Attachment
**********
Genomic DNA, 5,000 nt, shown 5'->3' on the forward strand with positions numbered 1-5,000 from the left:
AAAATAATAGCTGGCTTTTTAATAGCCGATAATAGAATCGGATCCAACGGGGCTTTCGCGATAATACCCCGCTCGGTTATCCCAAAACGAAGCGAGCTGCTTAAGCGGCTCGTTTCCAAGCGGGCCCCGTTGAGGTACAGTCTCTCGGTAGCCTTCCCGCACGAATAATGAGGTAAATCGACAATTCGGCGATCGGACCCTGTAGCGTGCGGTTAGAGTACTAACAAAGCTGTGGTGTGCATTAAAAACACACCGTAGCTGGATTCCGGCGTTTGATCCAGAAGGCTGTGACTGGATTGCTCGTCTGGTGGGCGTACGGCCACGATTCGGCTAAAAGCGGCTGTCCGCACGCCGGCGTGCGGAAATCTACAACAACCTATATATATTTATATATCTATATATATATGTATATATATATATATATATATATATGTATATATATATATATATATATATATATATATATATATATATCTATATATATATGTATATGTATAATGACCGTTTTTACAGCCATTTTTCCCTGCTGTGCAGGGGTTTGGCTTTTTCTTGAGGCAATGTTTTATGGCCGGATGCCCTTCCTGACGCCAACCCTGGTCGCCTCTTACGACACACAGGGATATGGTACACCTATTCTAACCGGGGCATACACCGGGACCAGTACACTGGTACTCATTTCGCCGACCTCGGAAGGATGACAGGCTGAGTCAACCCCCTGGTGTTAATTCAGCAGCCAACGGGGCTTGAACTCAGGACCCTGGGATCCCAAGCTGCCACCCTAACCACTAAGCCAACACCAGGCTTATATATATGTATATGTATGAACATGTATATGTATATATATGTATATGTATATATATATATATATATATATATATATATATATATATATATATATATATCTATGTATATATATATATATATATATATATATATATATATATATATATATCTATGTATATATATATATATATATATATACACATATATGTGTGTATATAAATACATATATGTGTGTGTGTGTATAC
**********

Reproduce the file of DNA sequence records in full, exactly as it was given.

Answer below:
Genomic DNA, 5,000 nt, shown 5'->3' on the forward strand with positions numbered 1-5,000 from the left:
AAAATAATAGCTGGCTTTTTAATAGCCGATAATAGAATCGGATCCAACGGGGCTTTCGCGATAATACCCCGCTCGGTTATCCCAAAACGAAGCGAGCTGCTTAAGCGGCTCGTTTCCAAGCGGGCCCCGTTGAGGTACAGTCTCTCGGTAGCCTTCCCGCACGAATAATGAGGTAAATCGACAATTCGGCGATCGGACCCTGTAGCGTGCGGTTAGAGTACTAACAAAGCTGTGGTGTGCATTAAAAACACACCGTAGCTGGATTCCGGCGTTTGATCCAGAAGGCTGTGACTGGATTGCTCGTCTGGTGGGCGTACGGCCACGATTCGGCTAAAAGCGGCTGTCCGCACGCCGGCGTGCGGAAATCTACAACAACCTATATATATTTATATATCTATATATATATGTATATATATATATATATATATATATGTATATATATATATATATATATATATATATATATATATATATCTATATATATATGTATATGTATAATGACCGTTTTTACAGCCATTTTTCCCTGCTGTGCAGGGGTTTGGCTTTTTCTTGAGGCAATGTTTTATGGCCGGATGCCCTTCCTGACGCCAACCCTGGTCGCCTCTTACGACACACAGGGATATGGTACACCTATTCTAACCGGGGCATACACCGGGACCAGTACACTGGTACTCATTTCGCCGACCTCGGAAGGATGACAGGCTGAGTCAACCCCCTGGTGTTAATTCAGCAGCCAACGGGGCTTGAACTCAGGACCCTGGGATCCCAAGCTGCCACCCTAACCACTAAGCCAACACCAGGCTTATATATATGTATATGTATGAACATGTATATGTATATATATGTATATGTATATATATATATATATATATATATATATATATATATATATATATATATATCTATGTATATATATATATATATATATATATATATATATATATATATATATCTATGTATATATATATATATATATATATACACATATATGTGTGTATATAAATACATATATGTGTGTGTGTGTATAC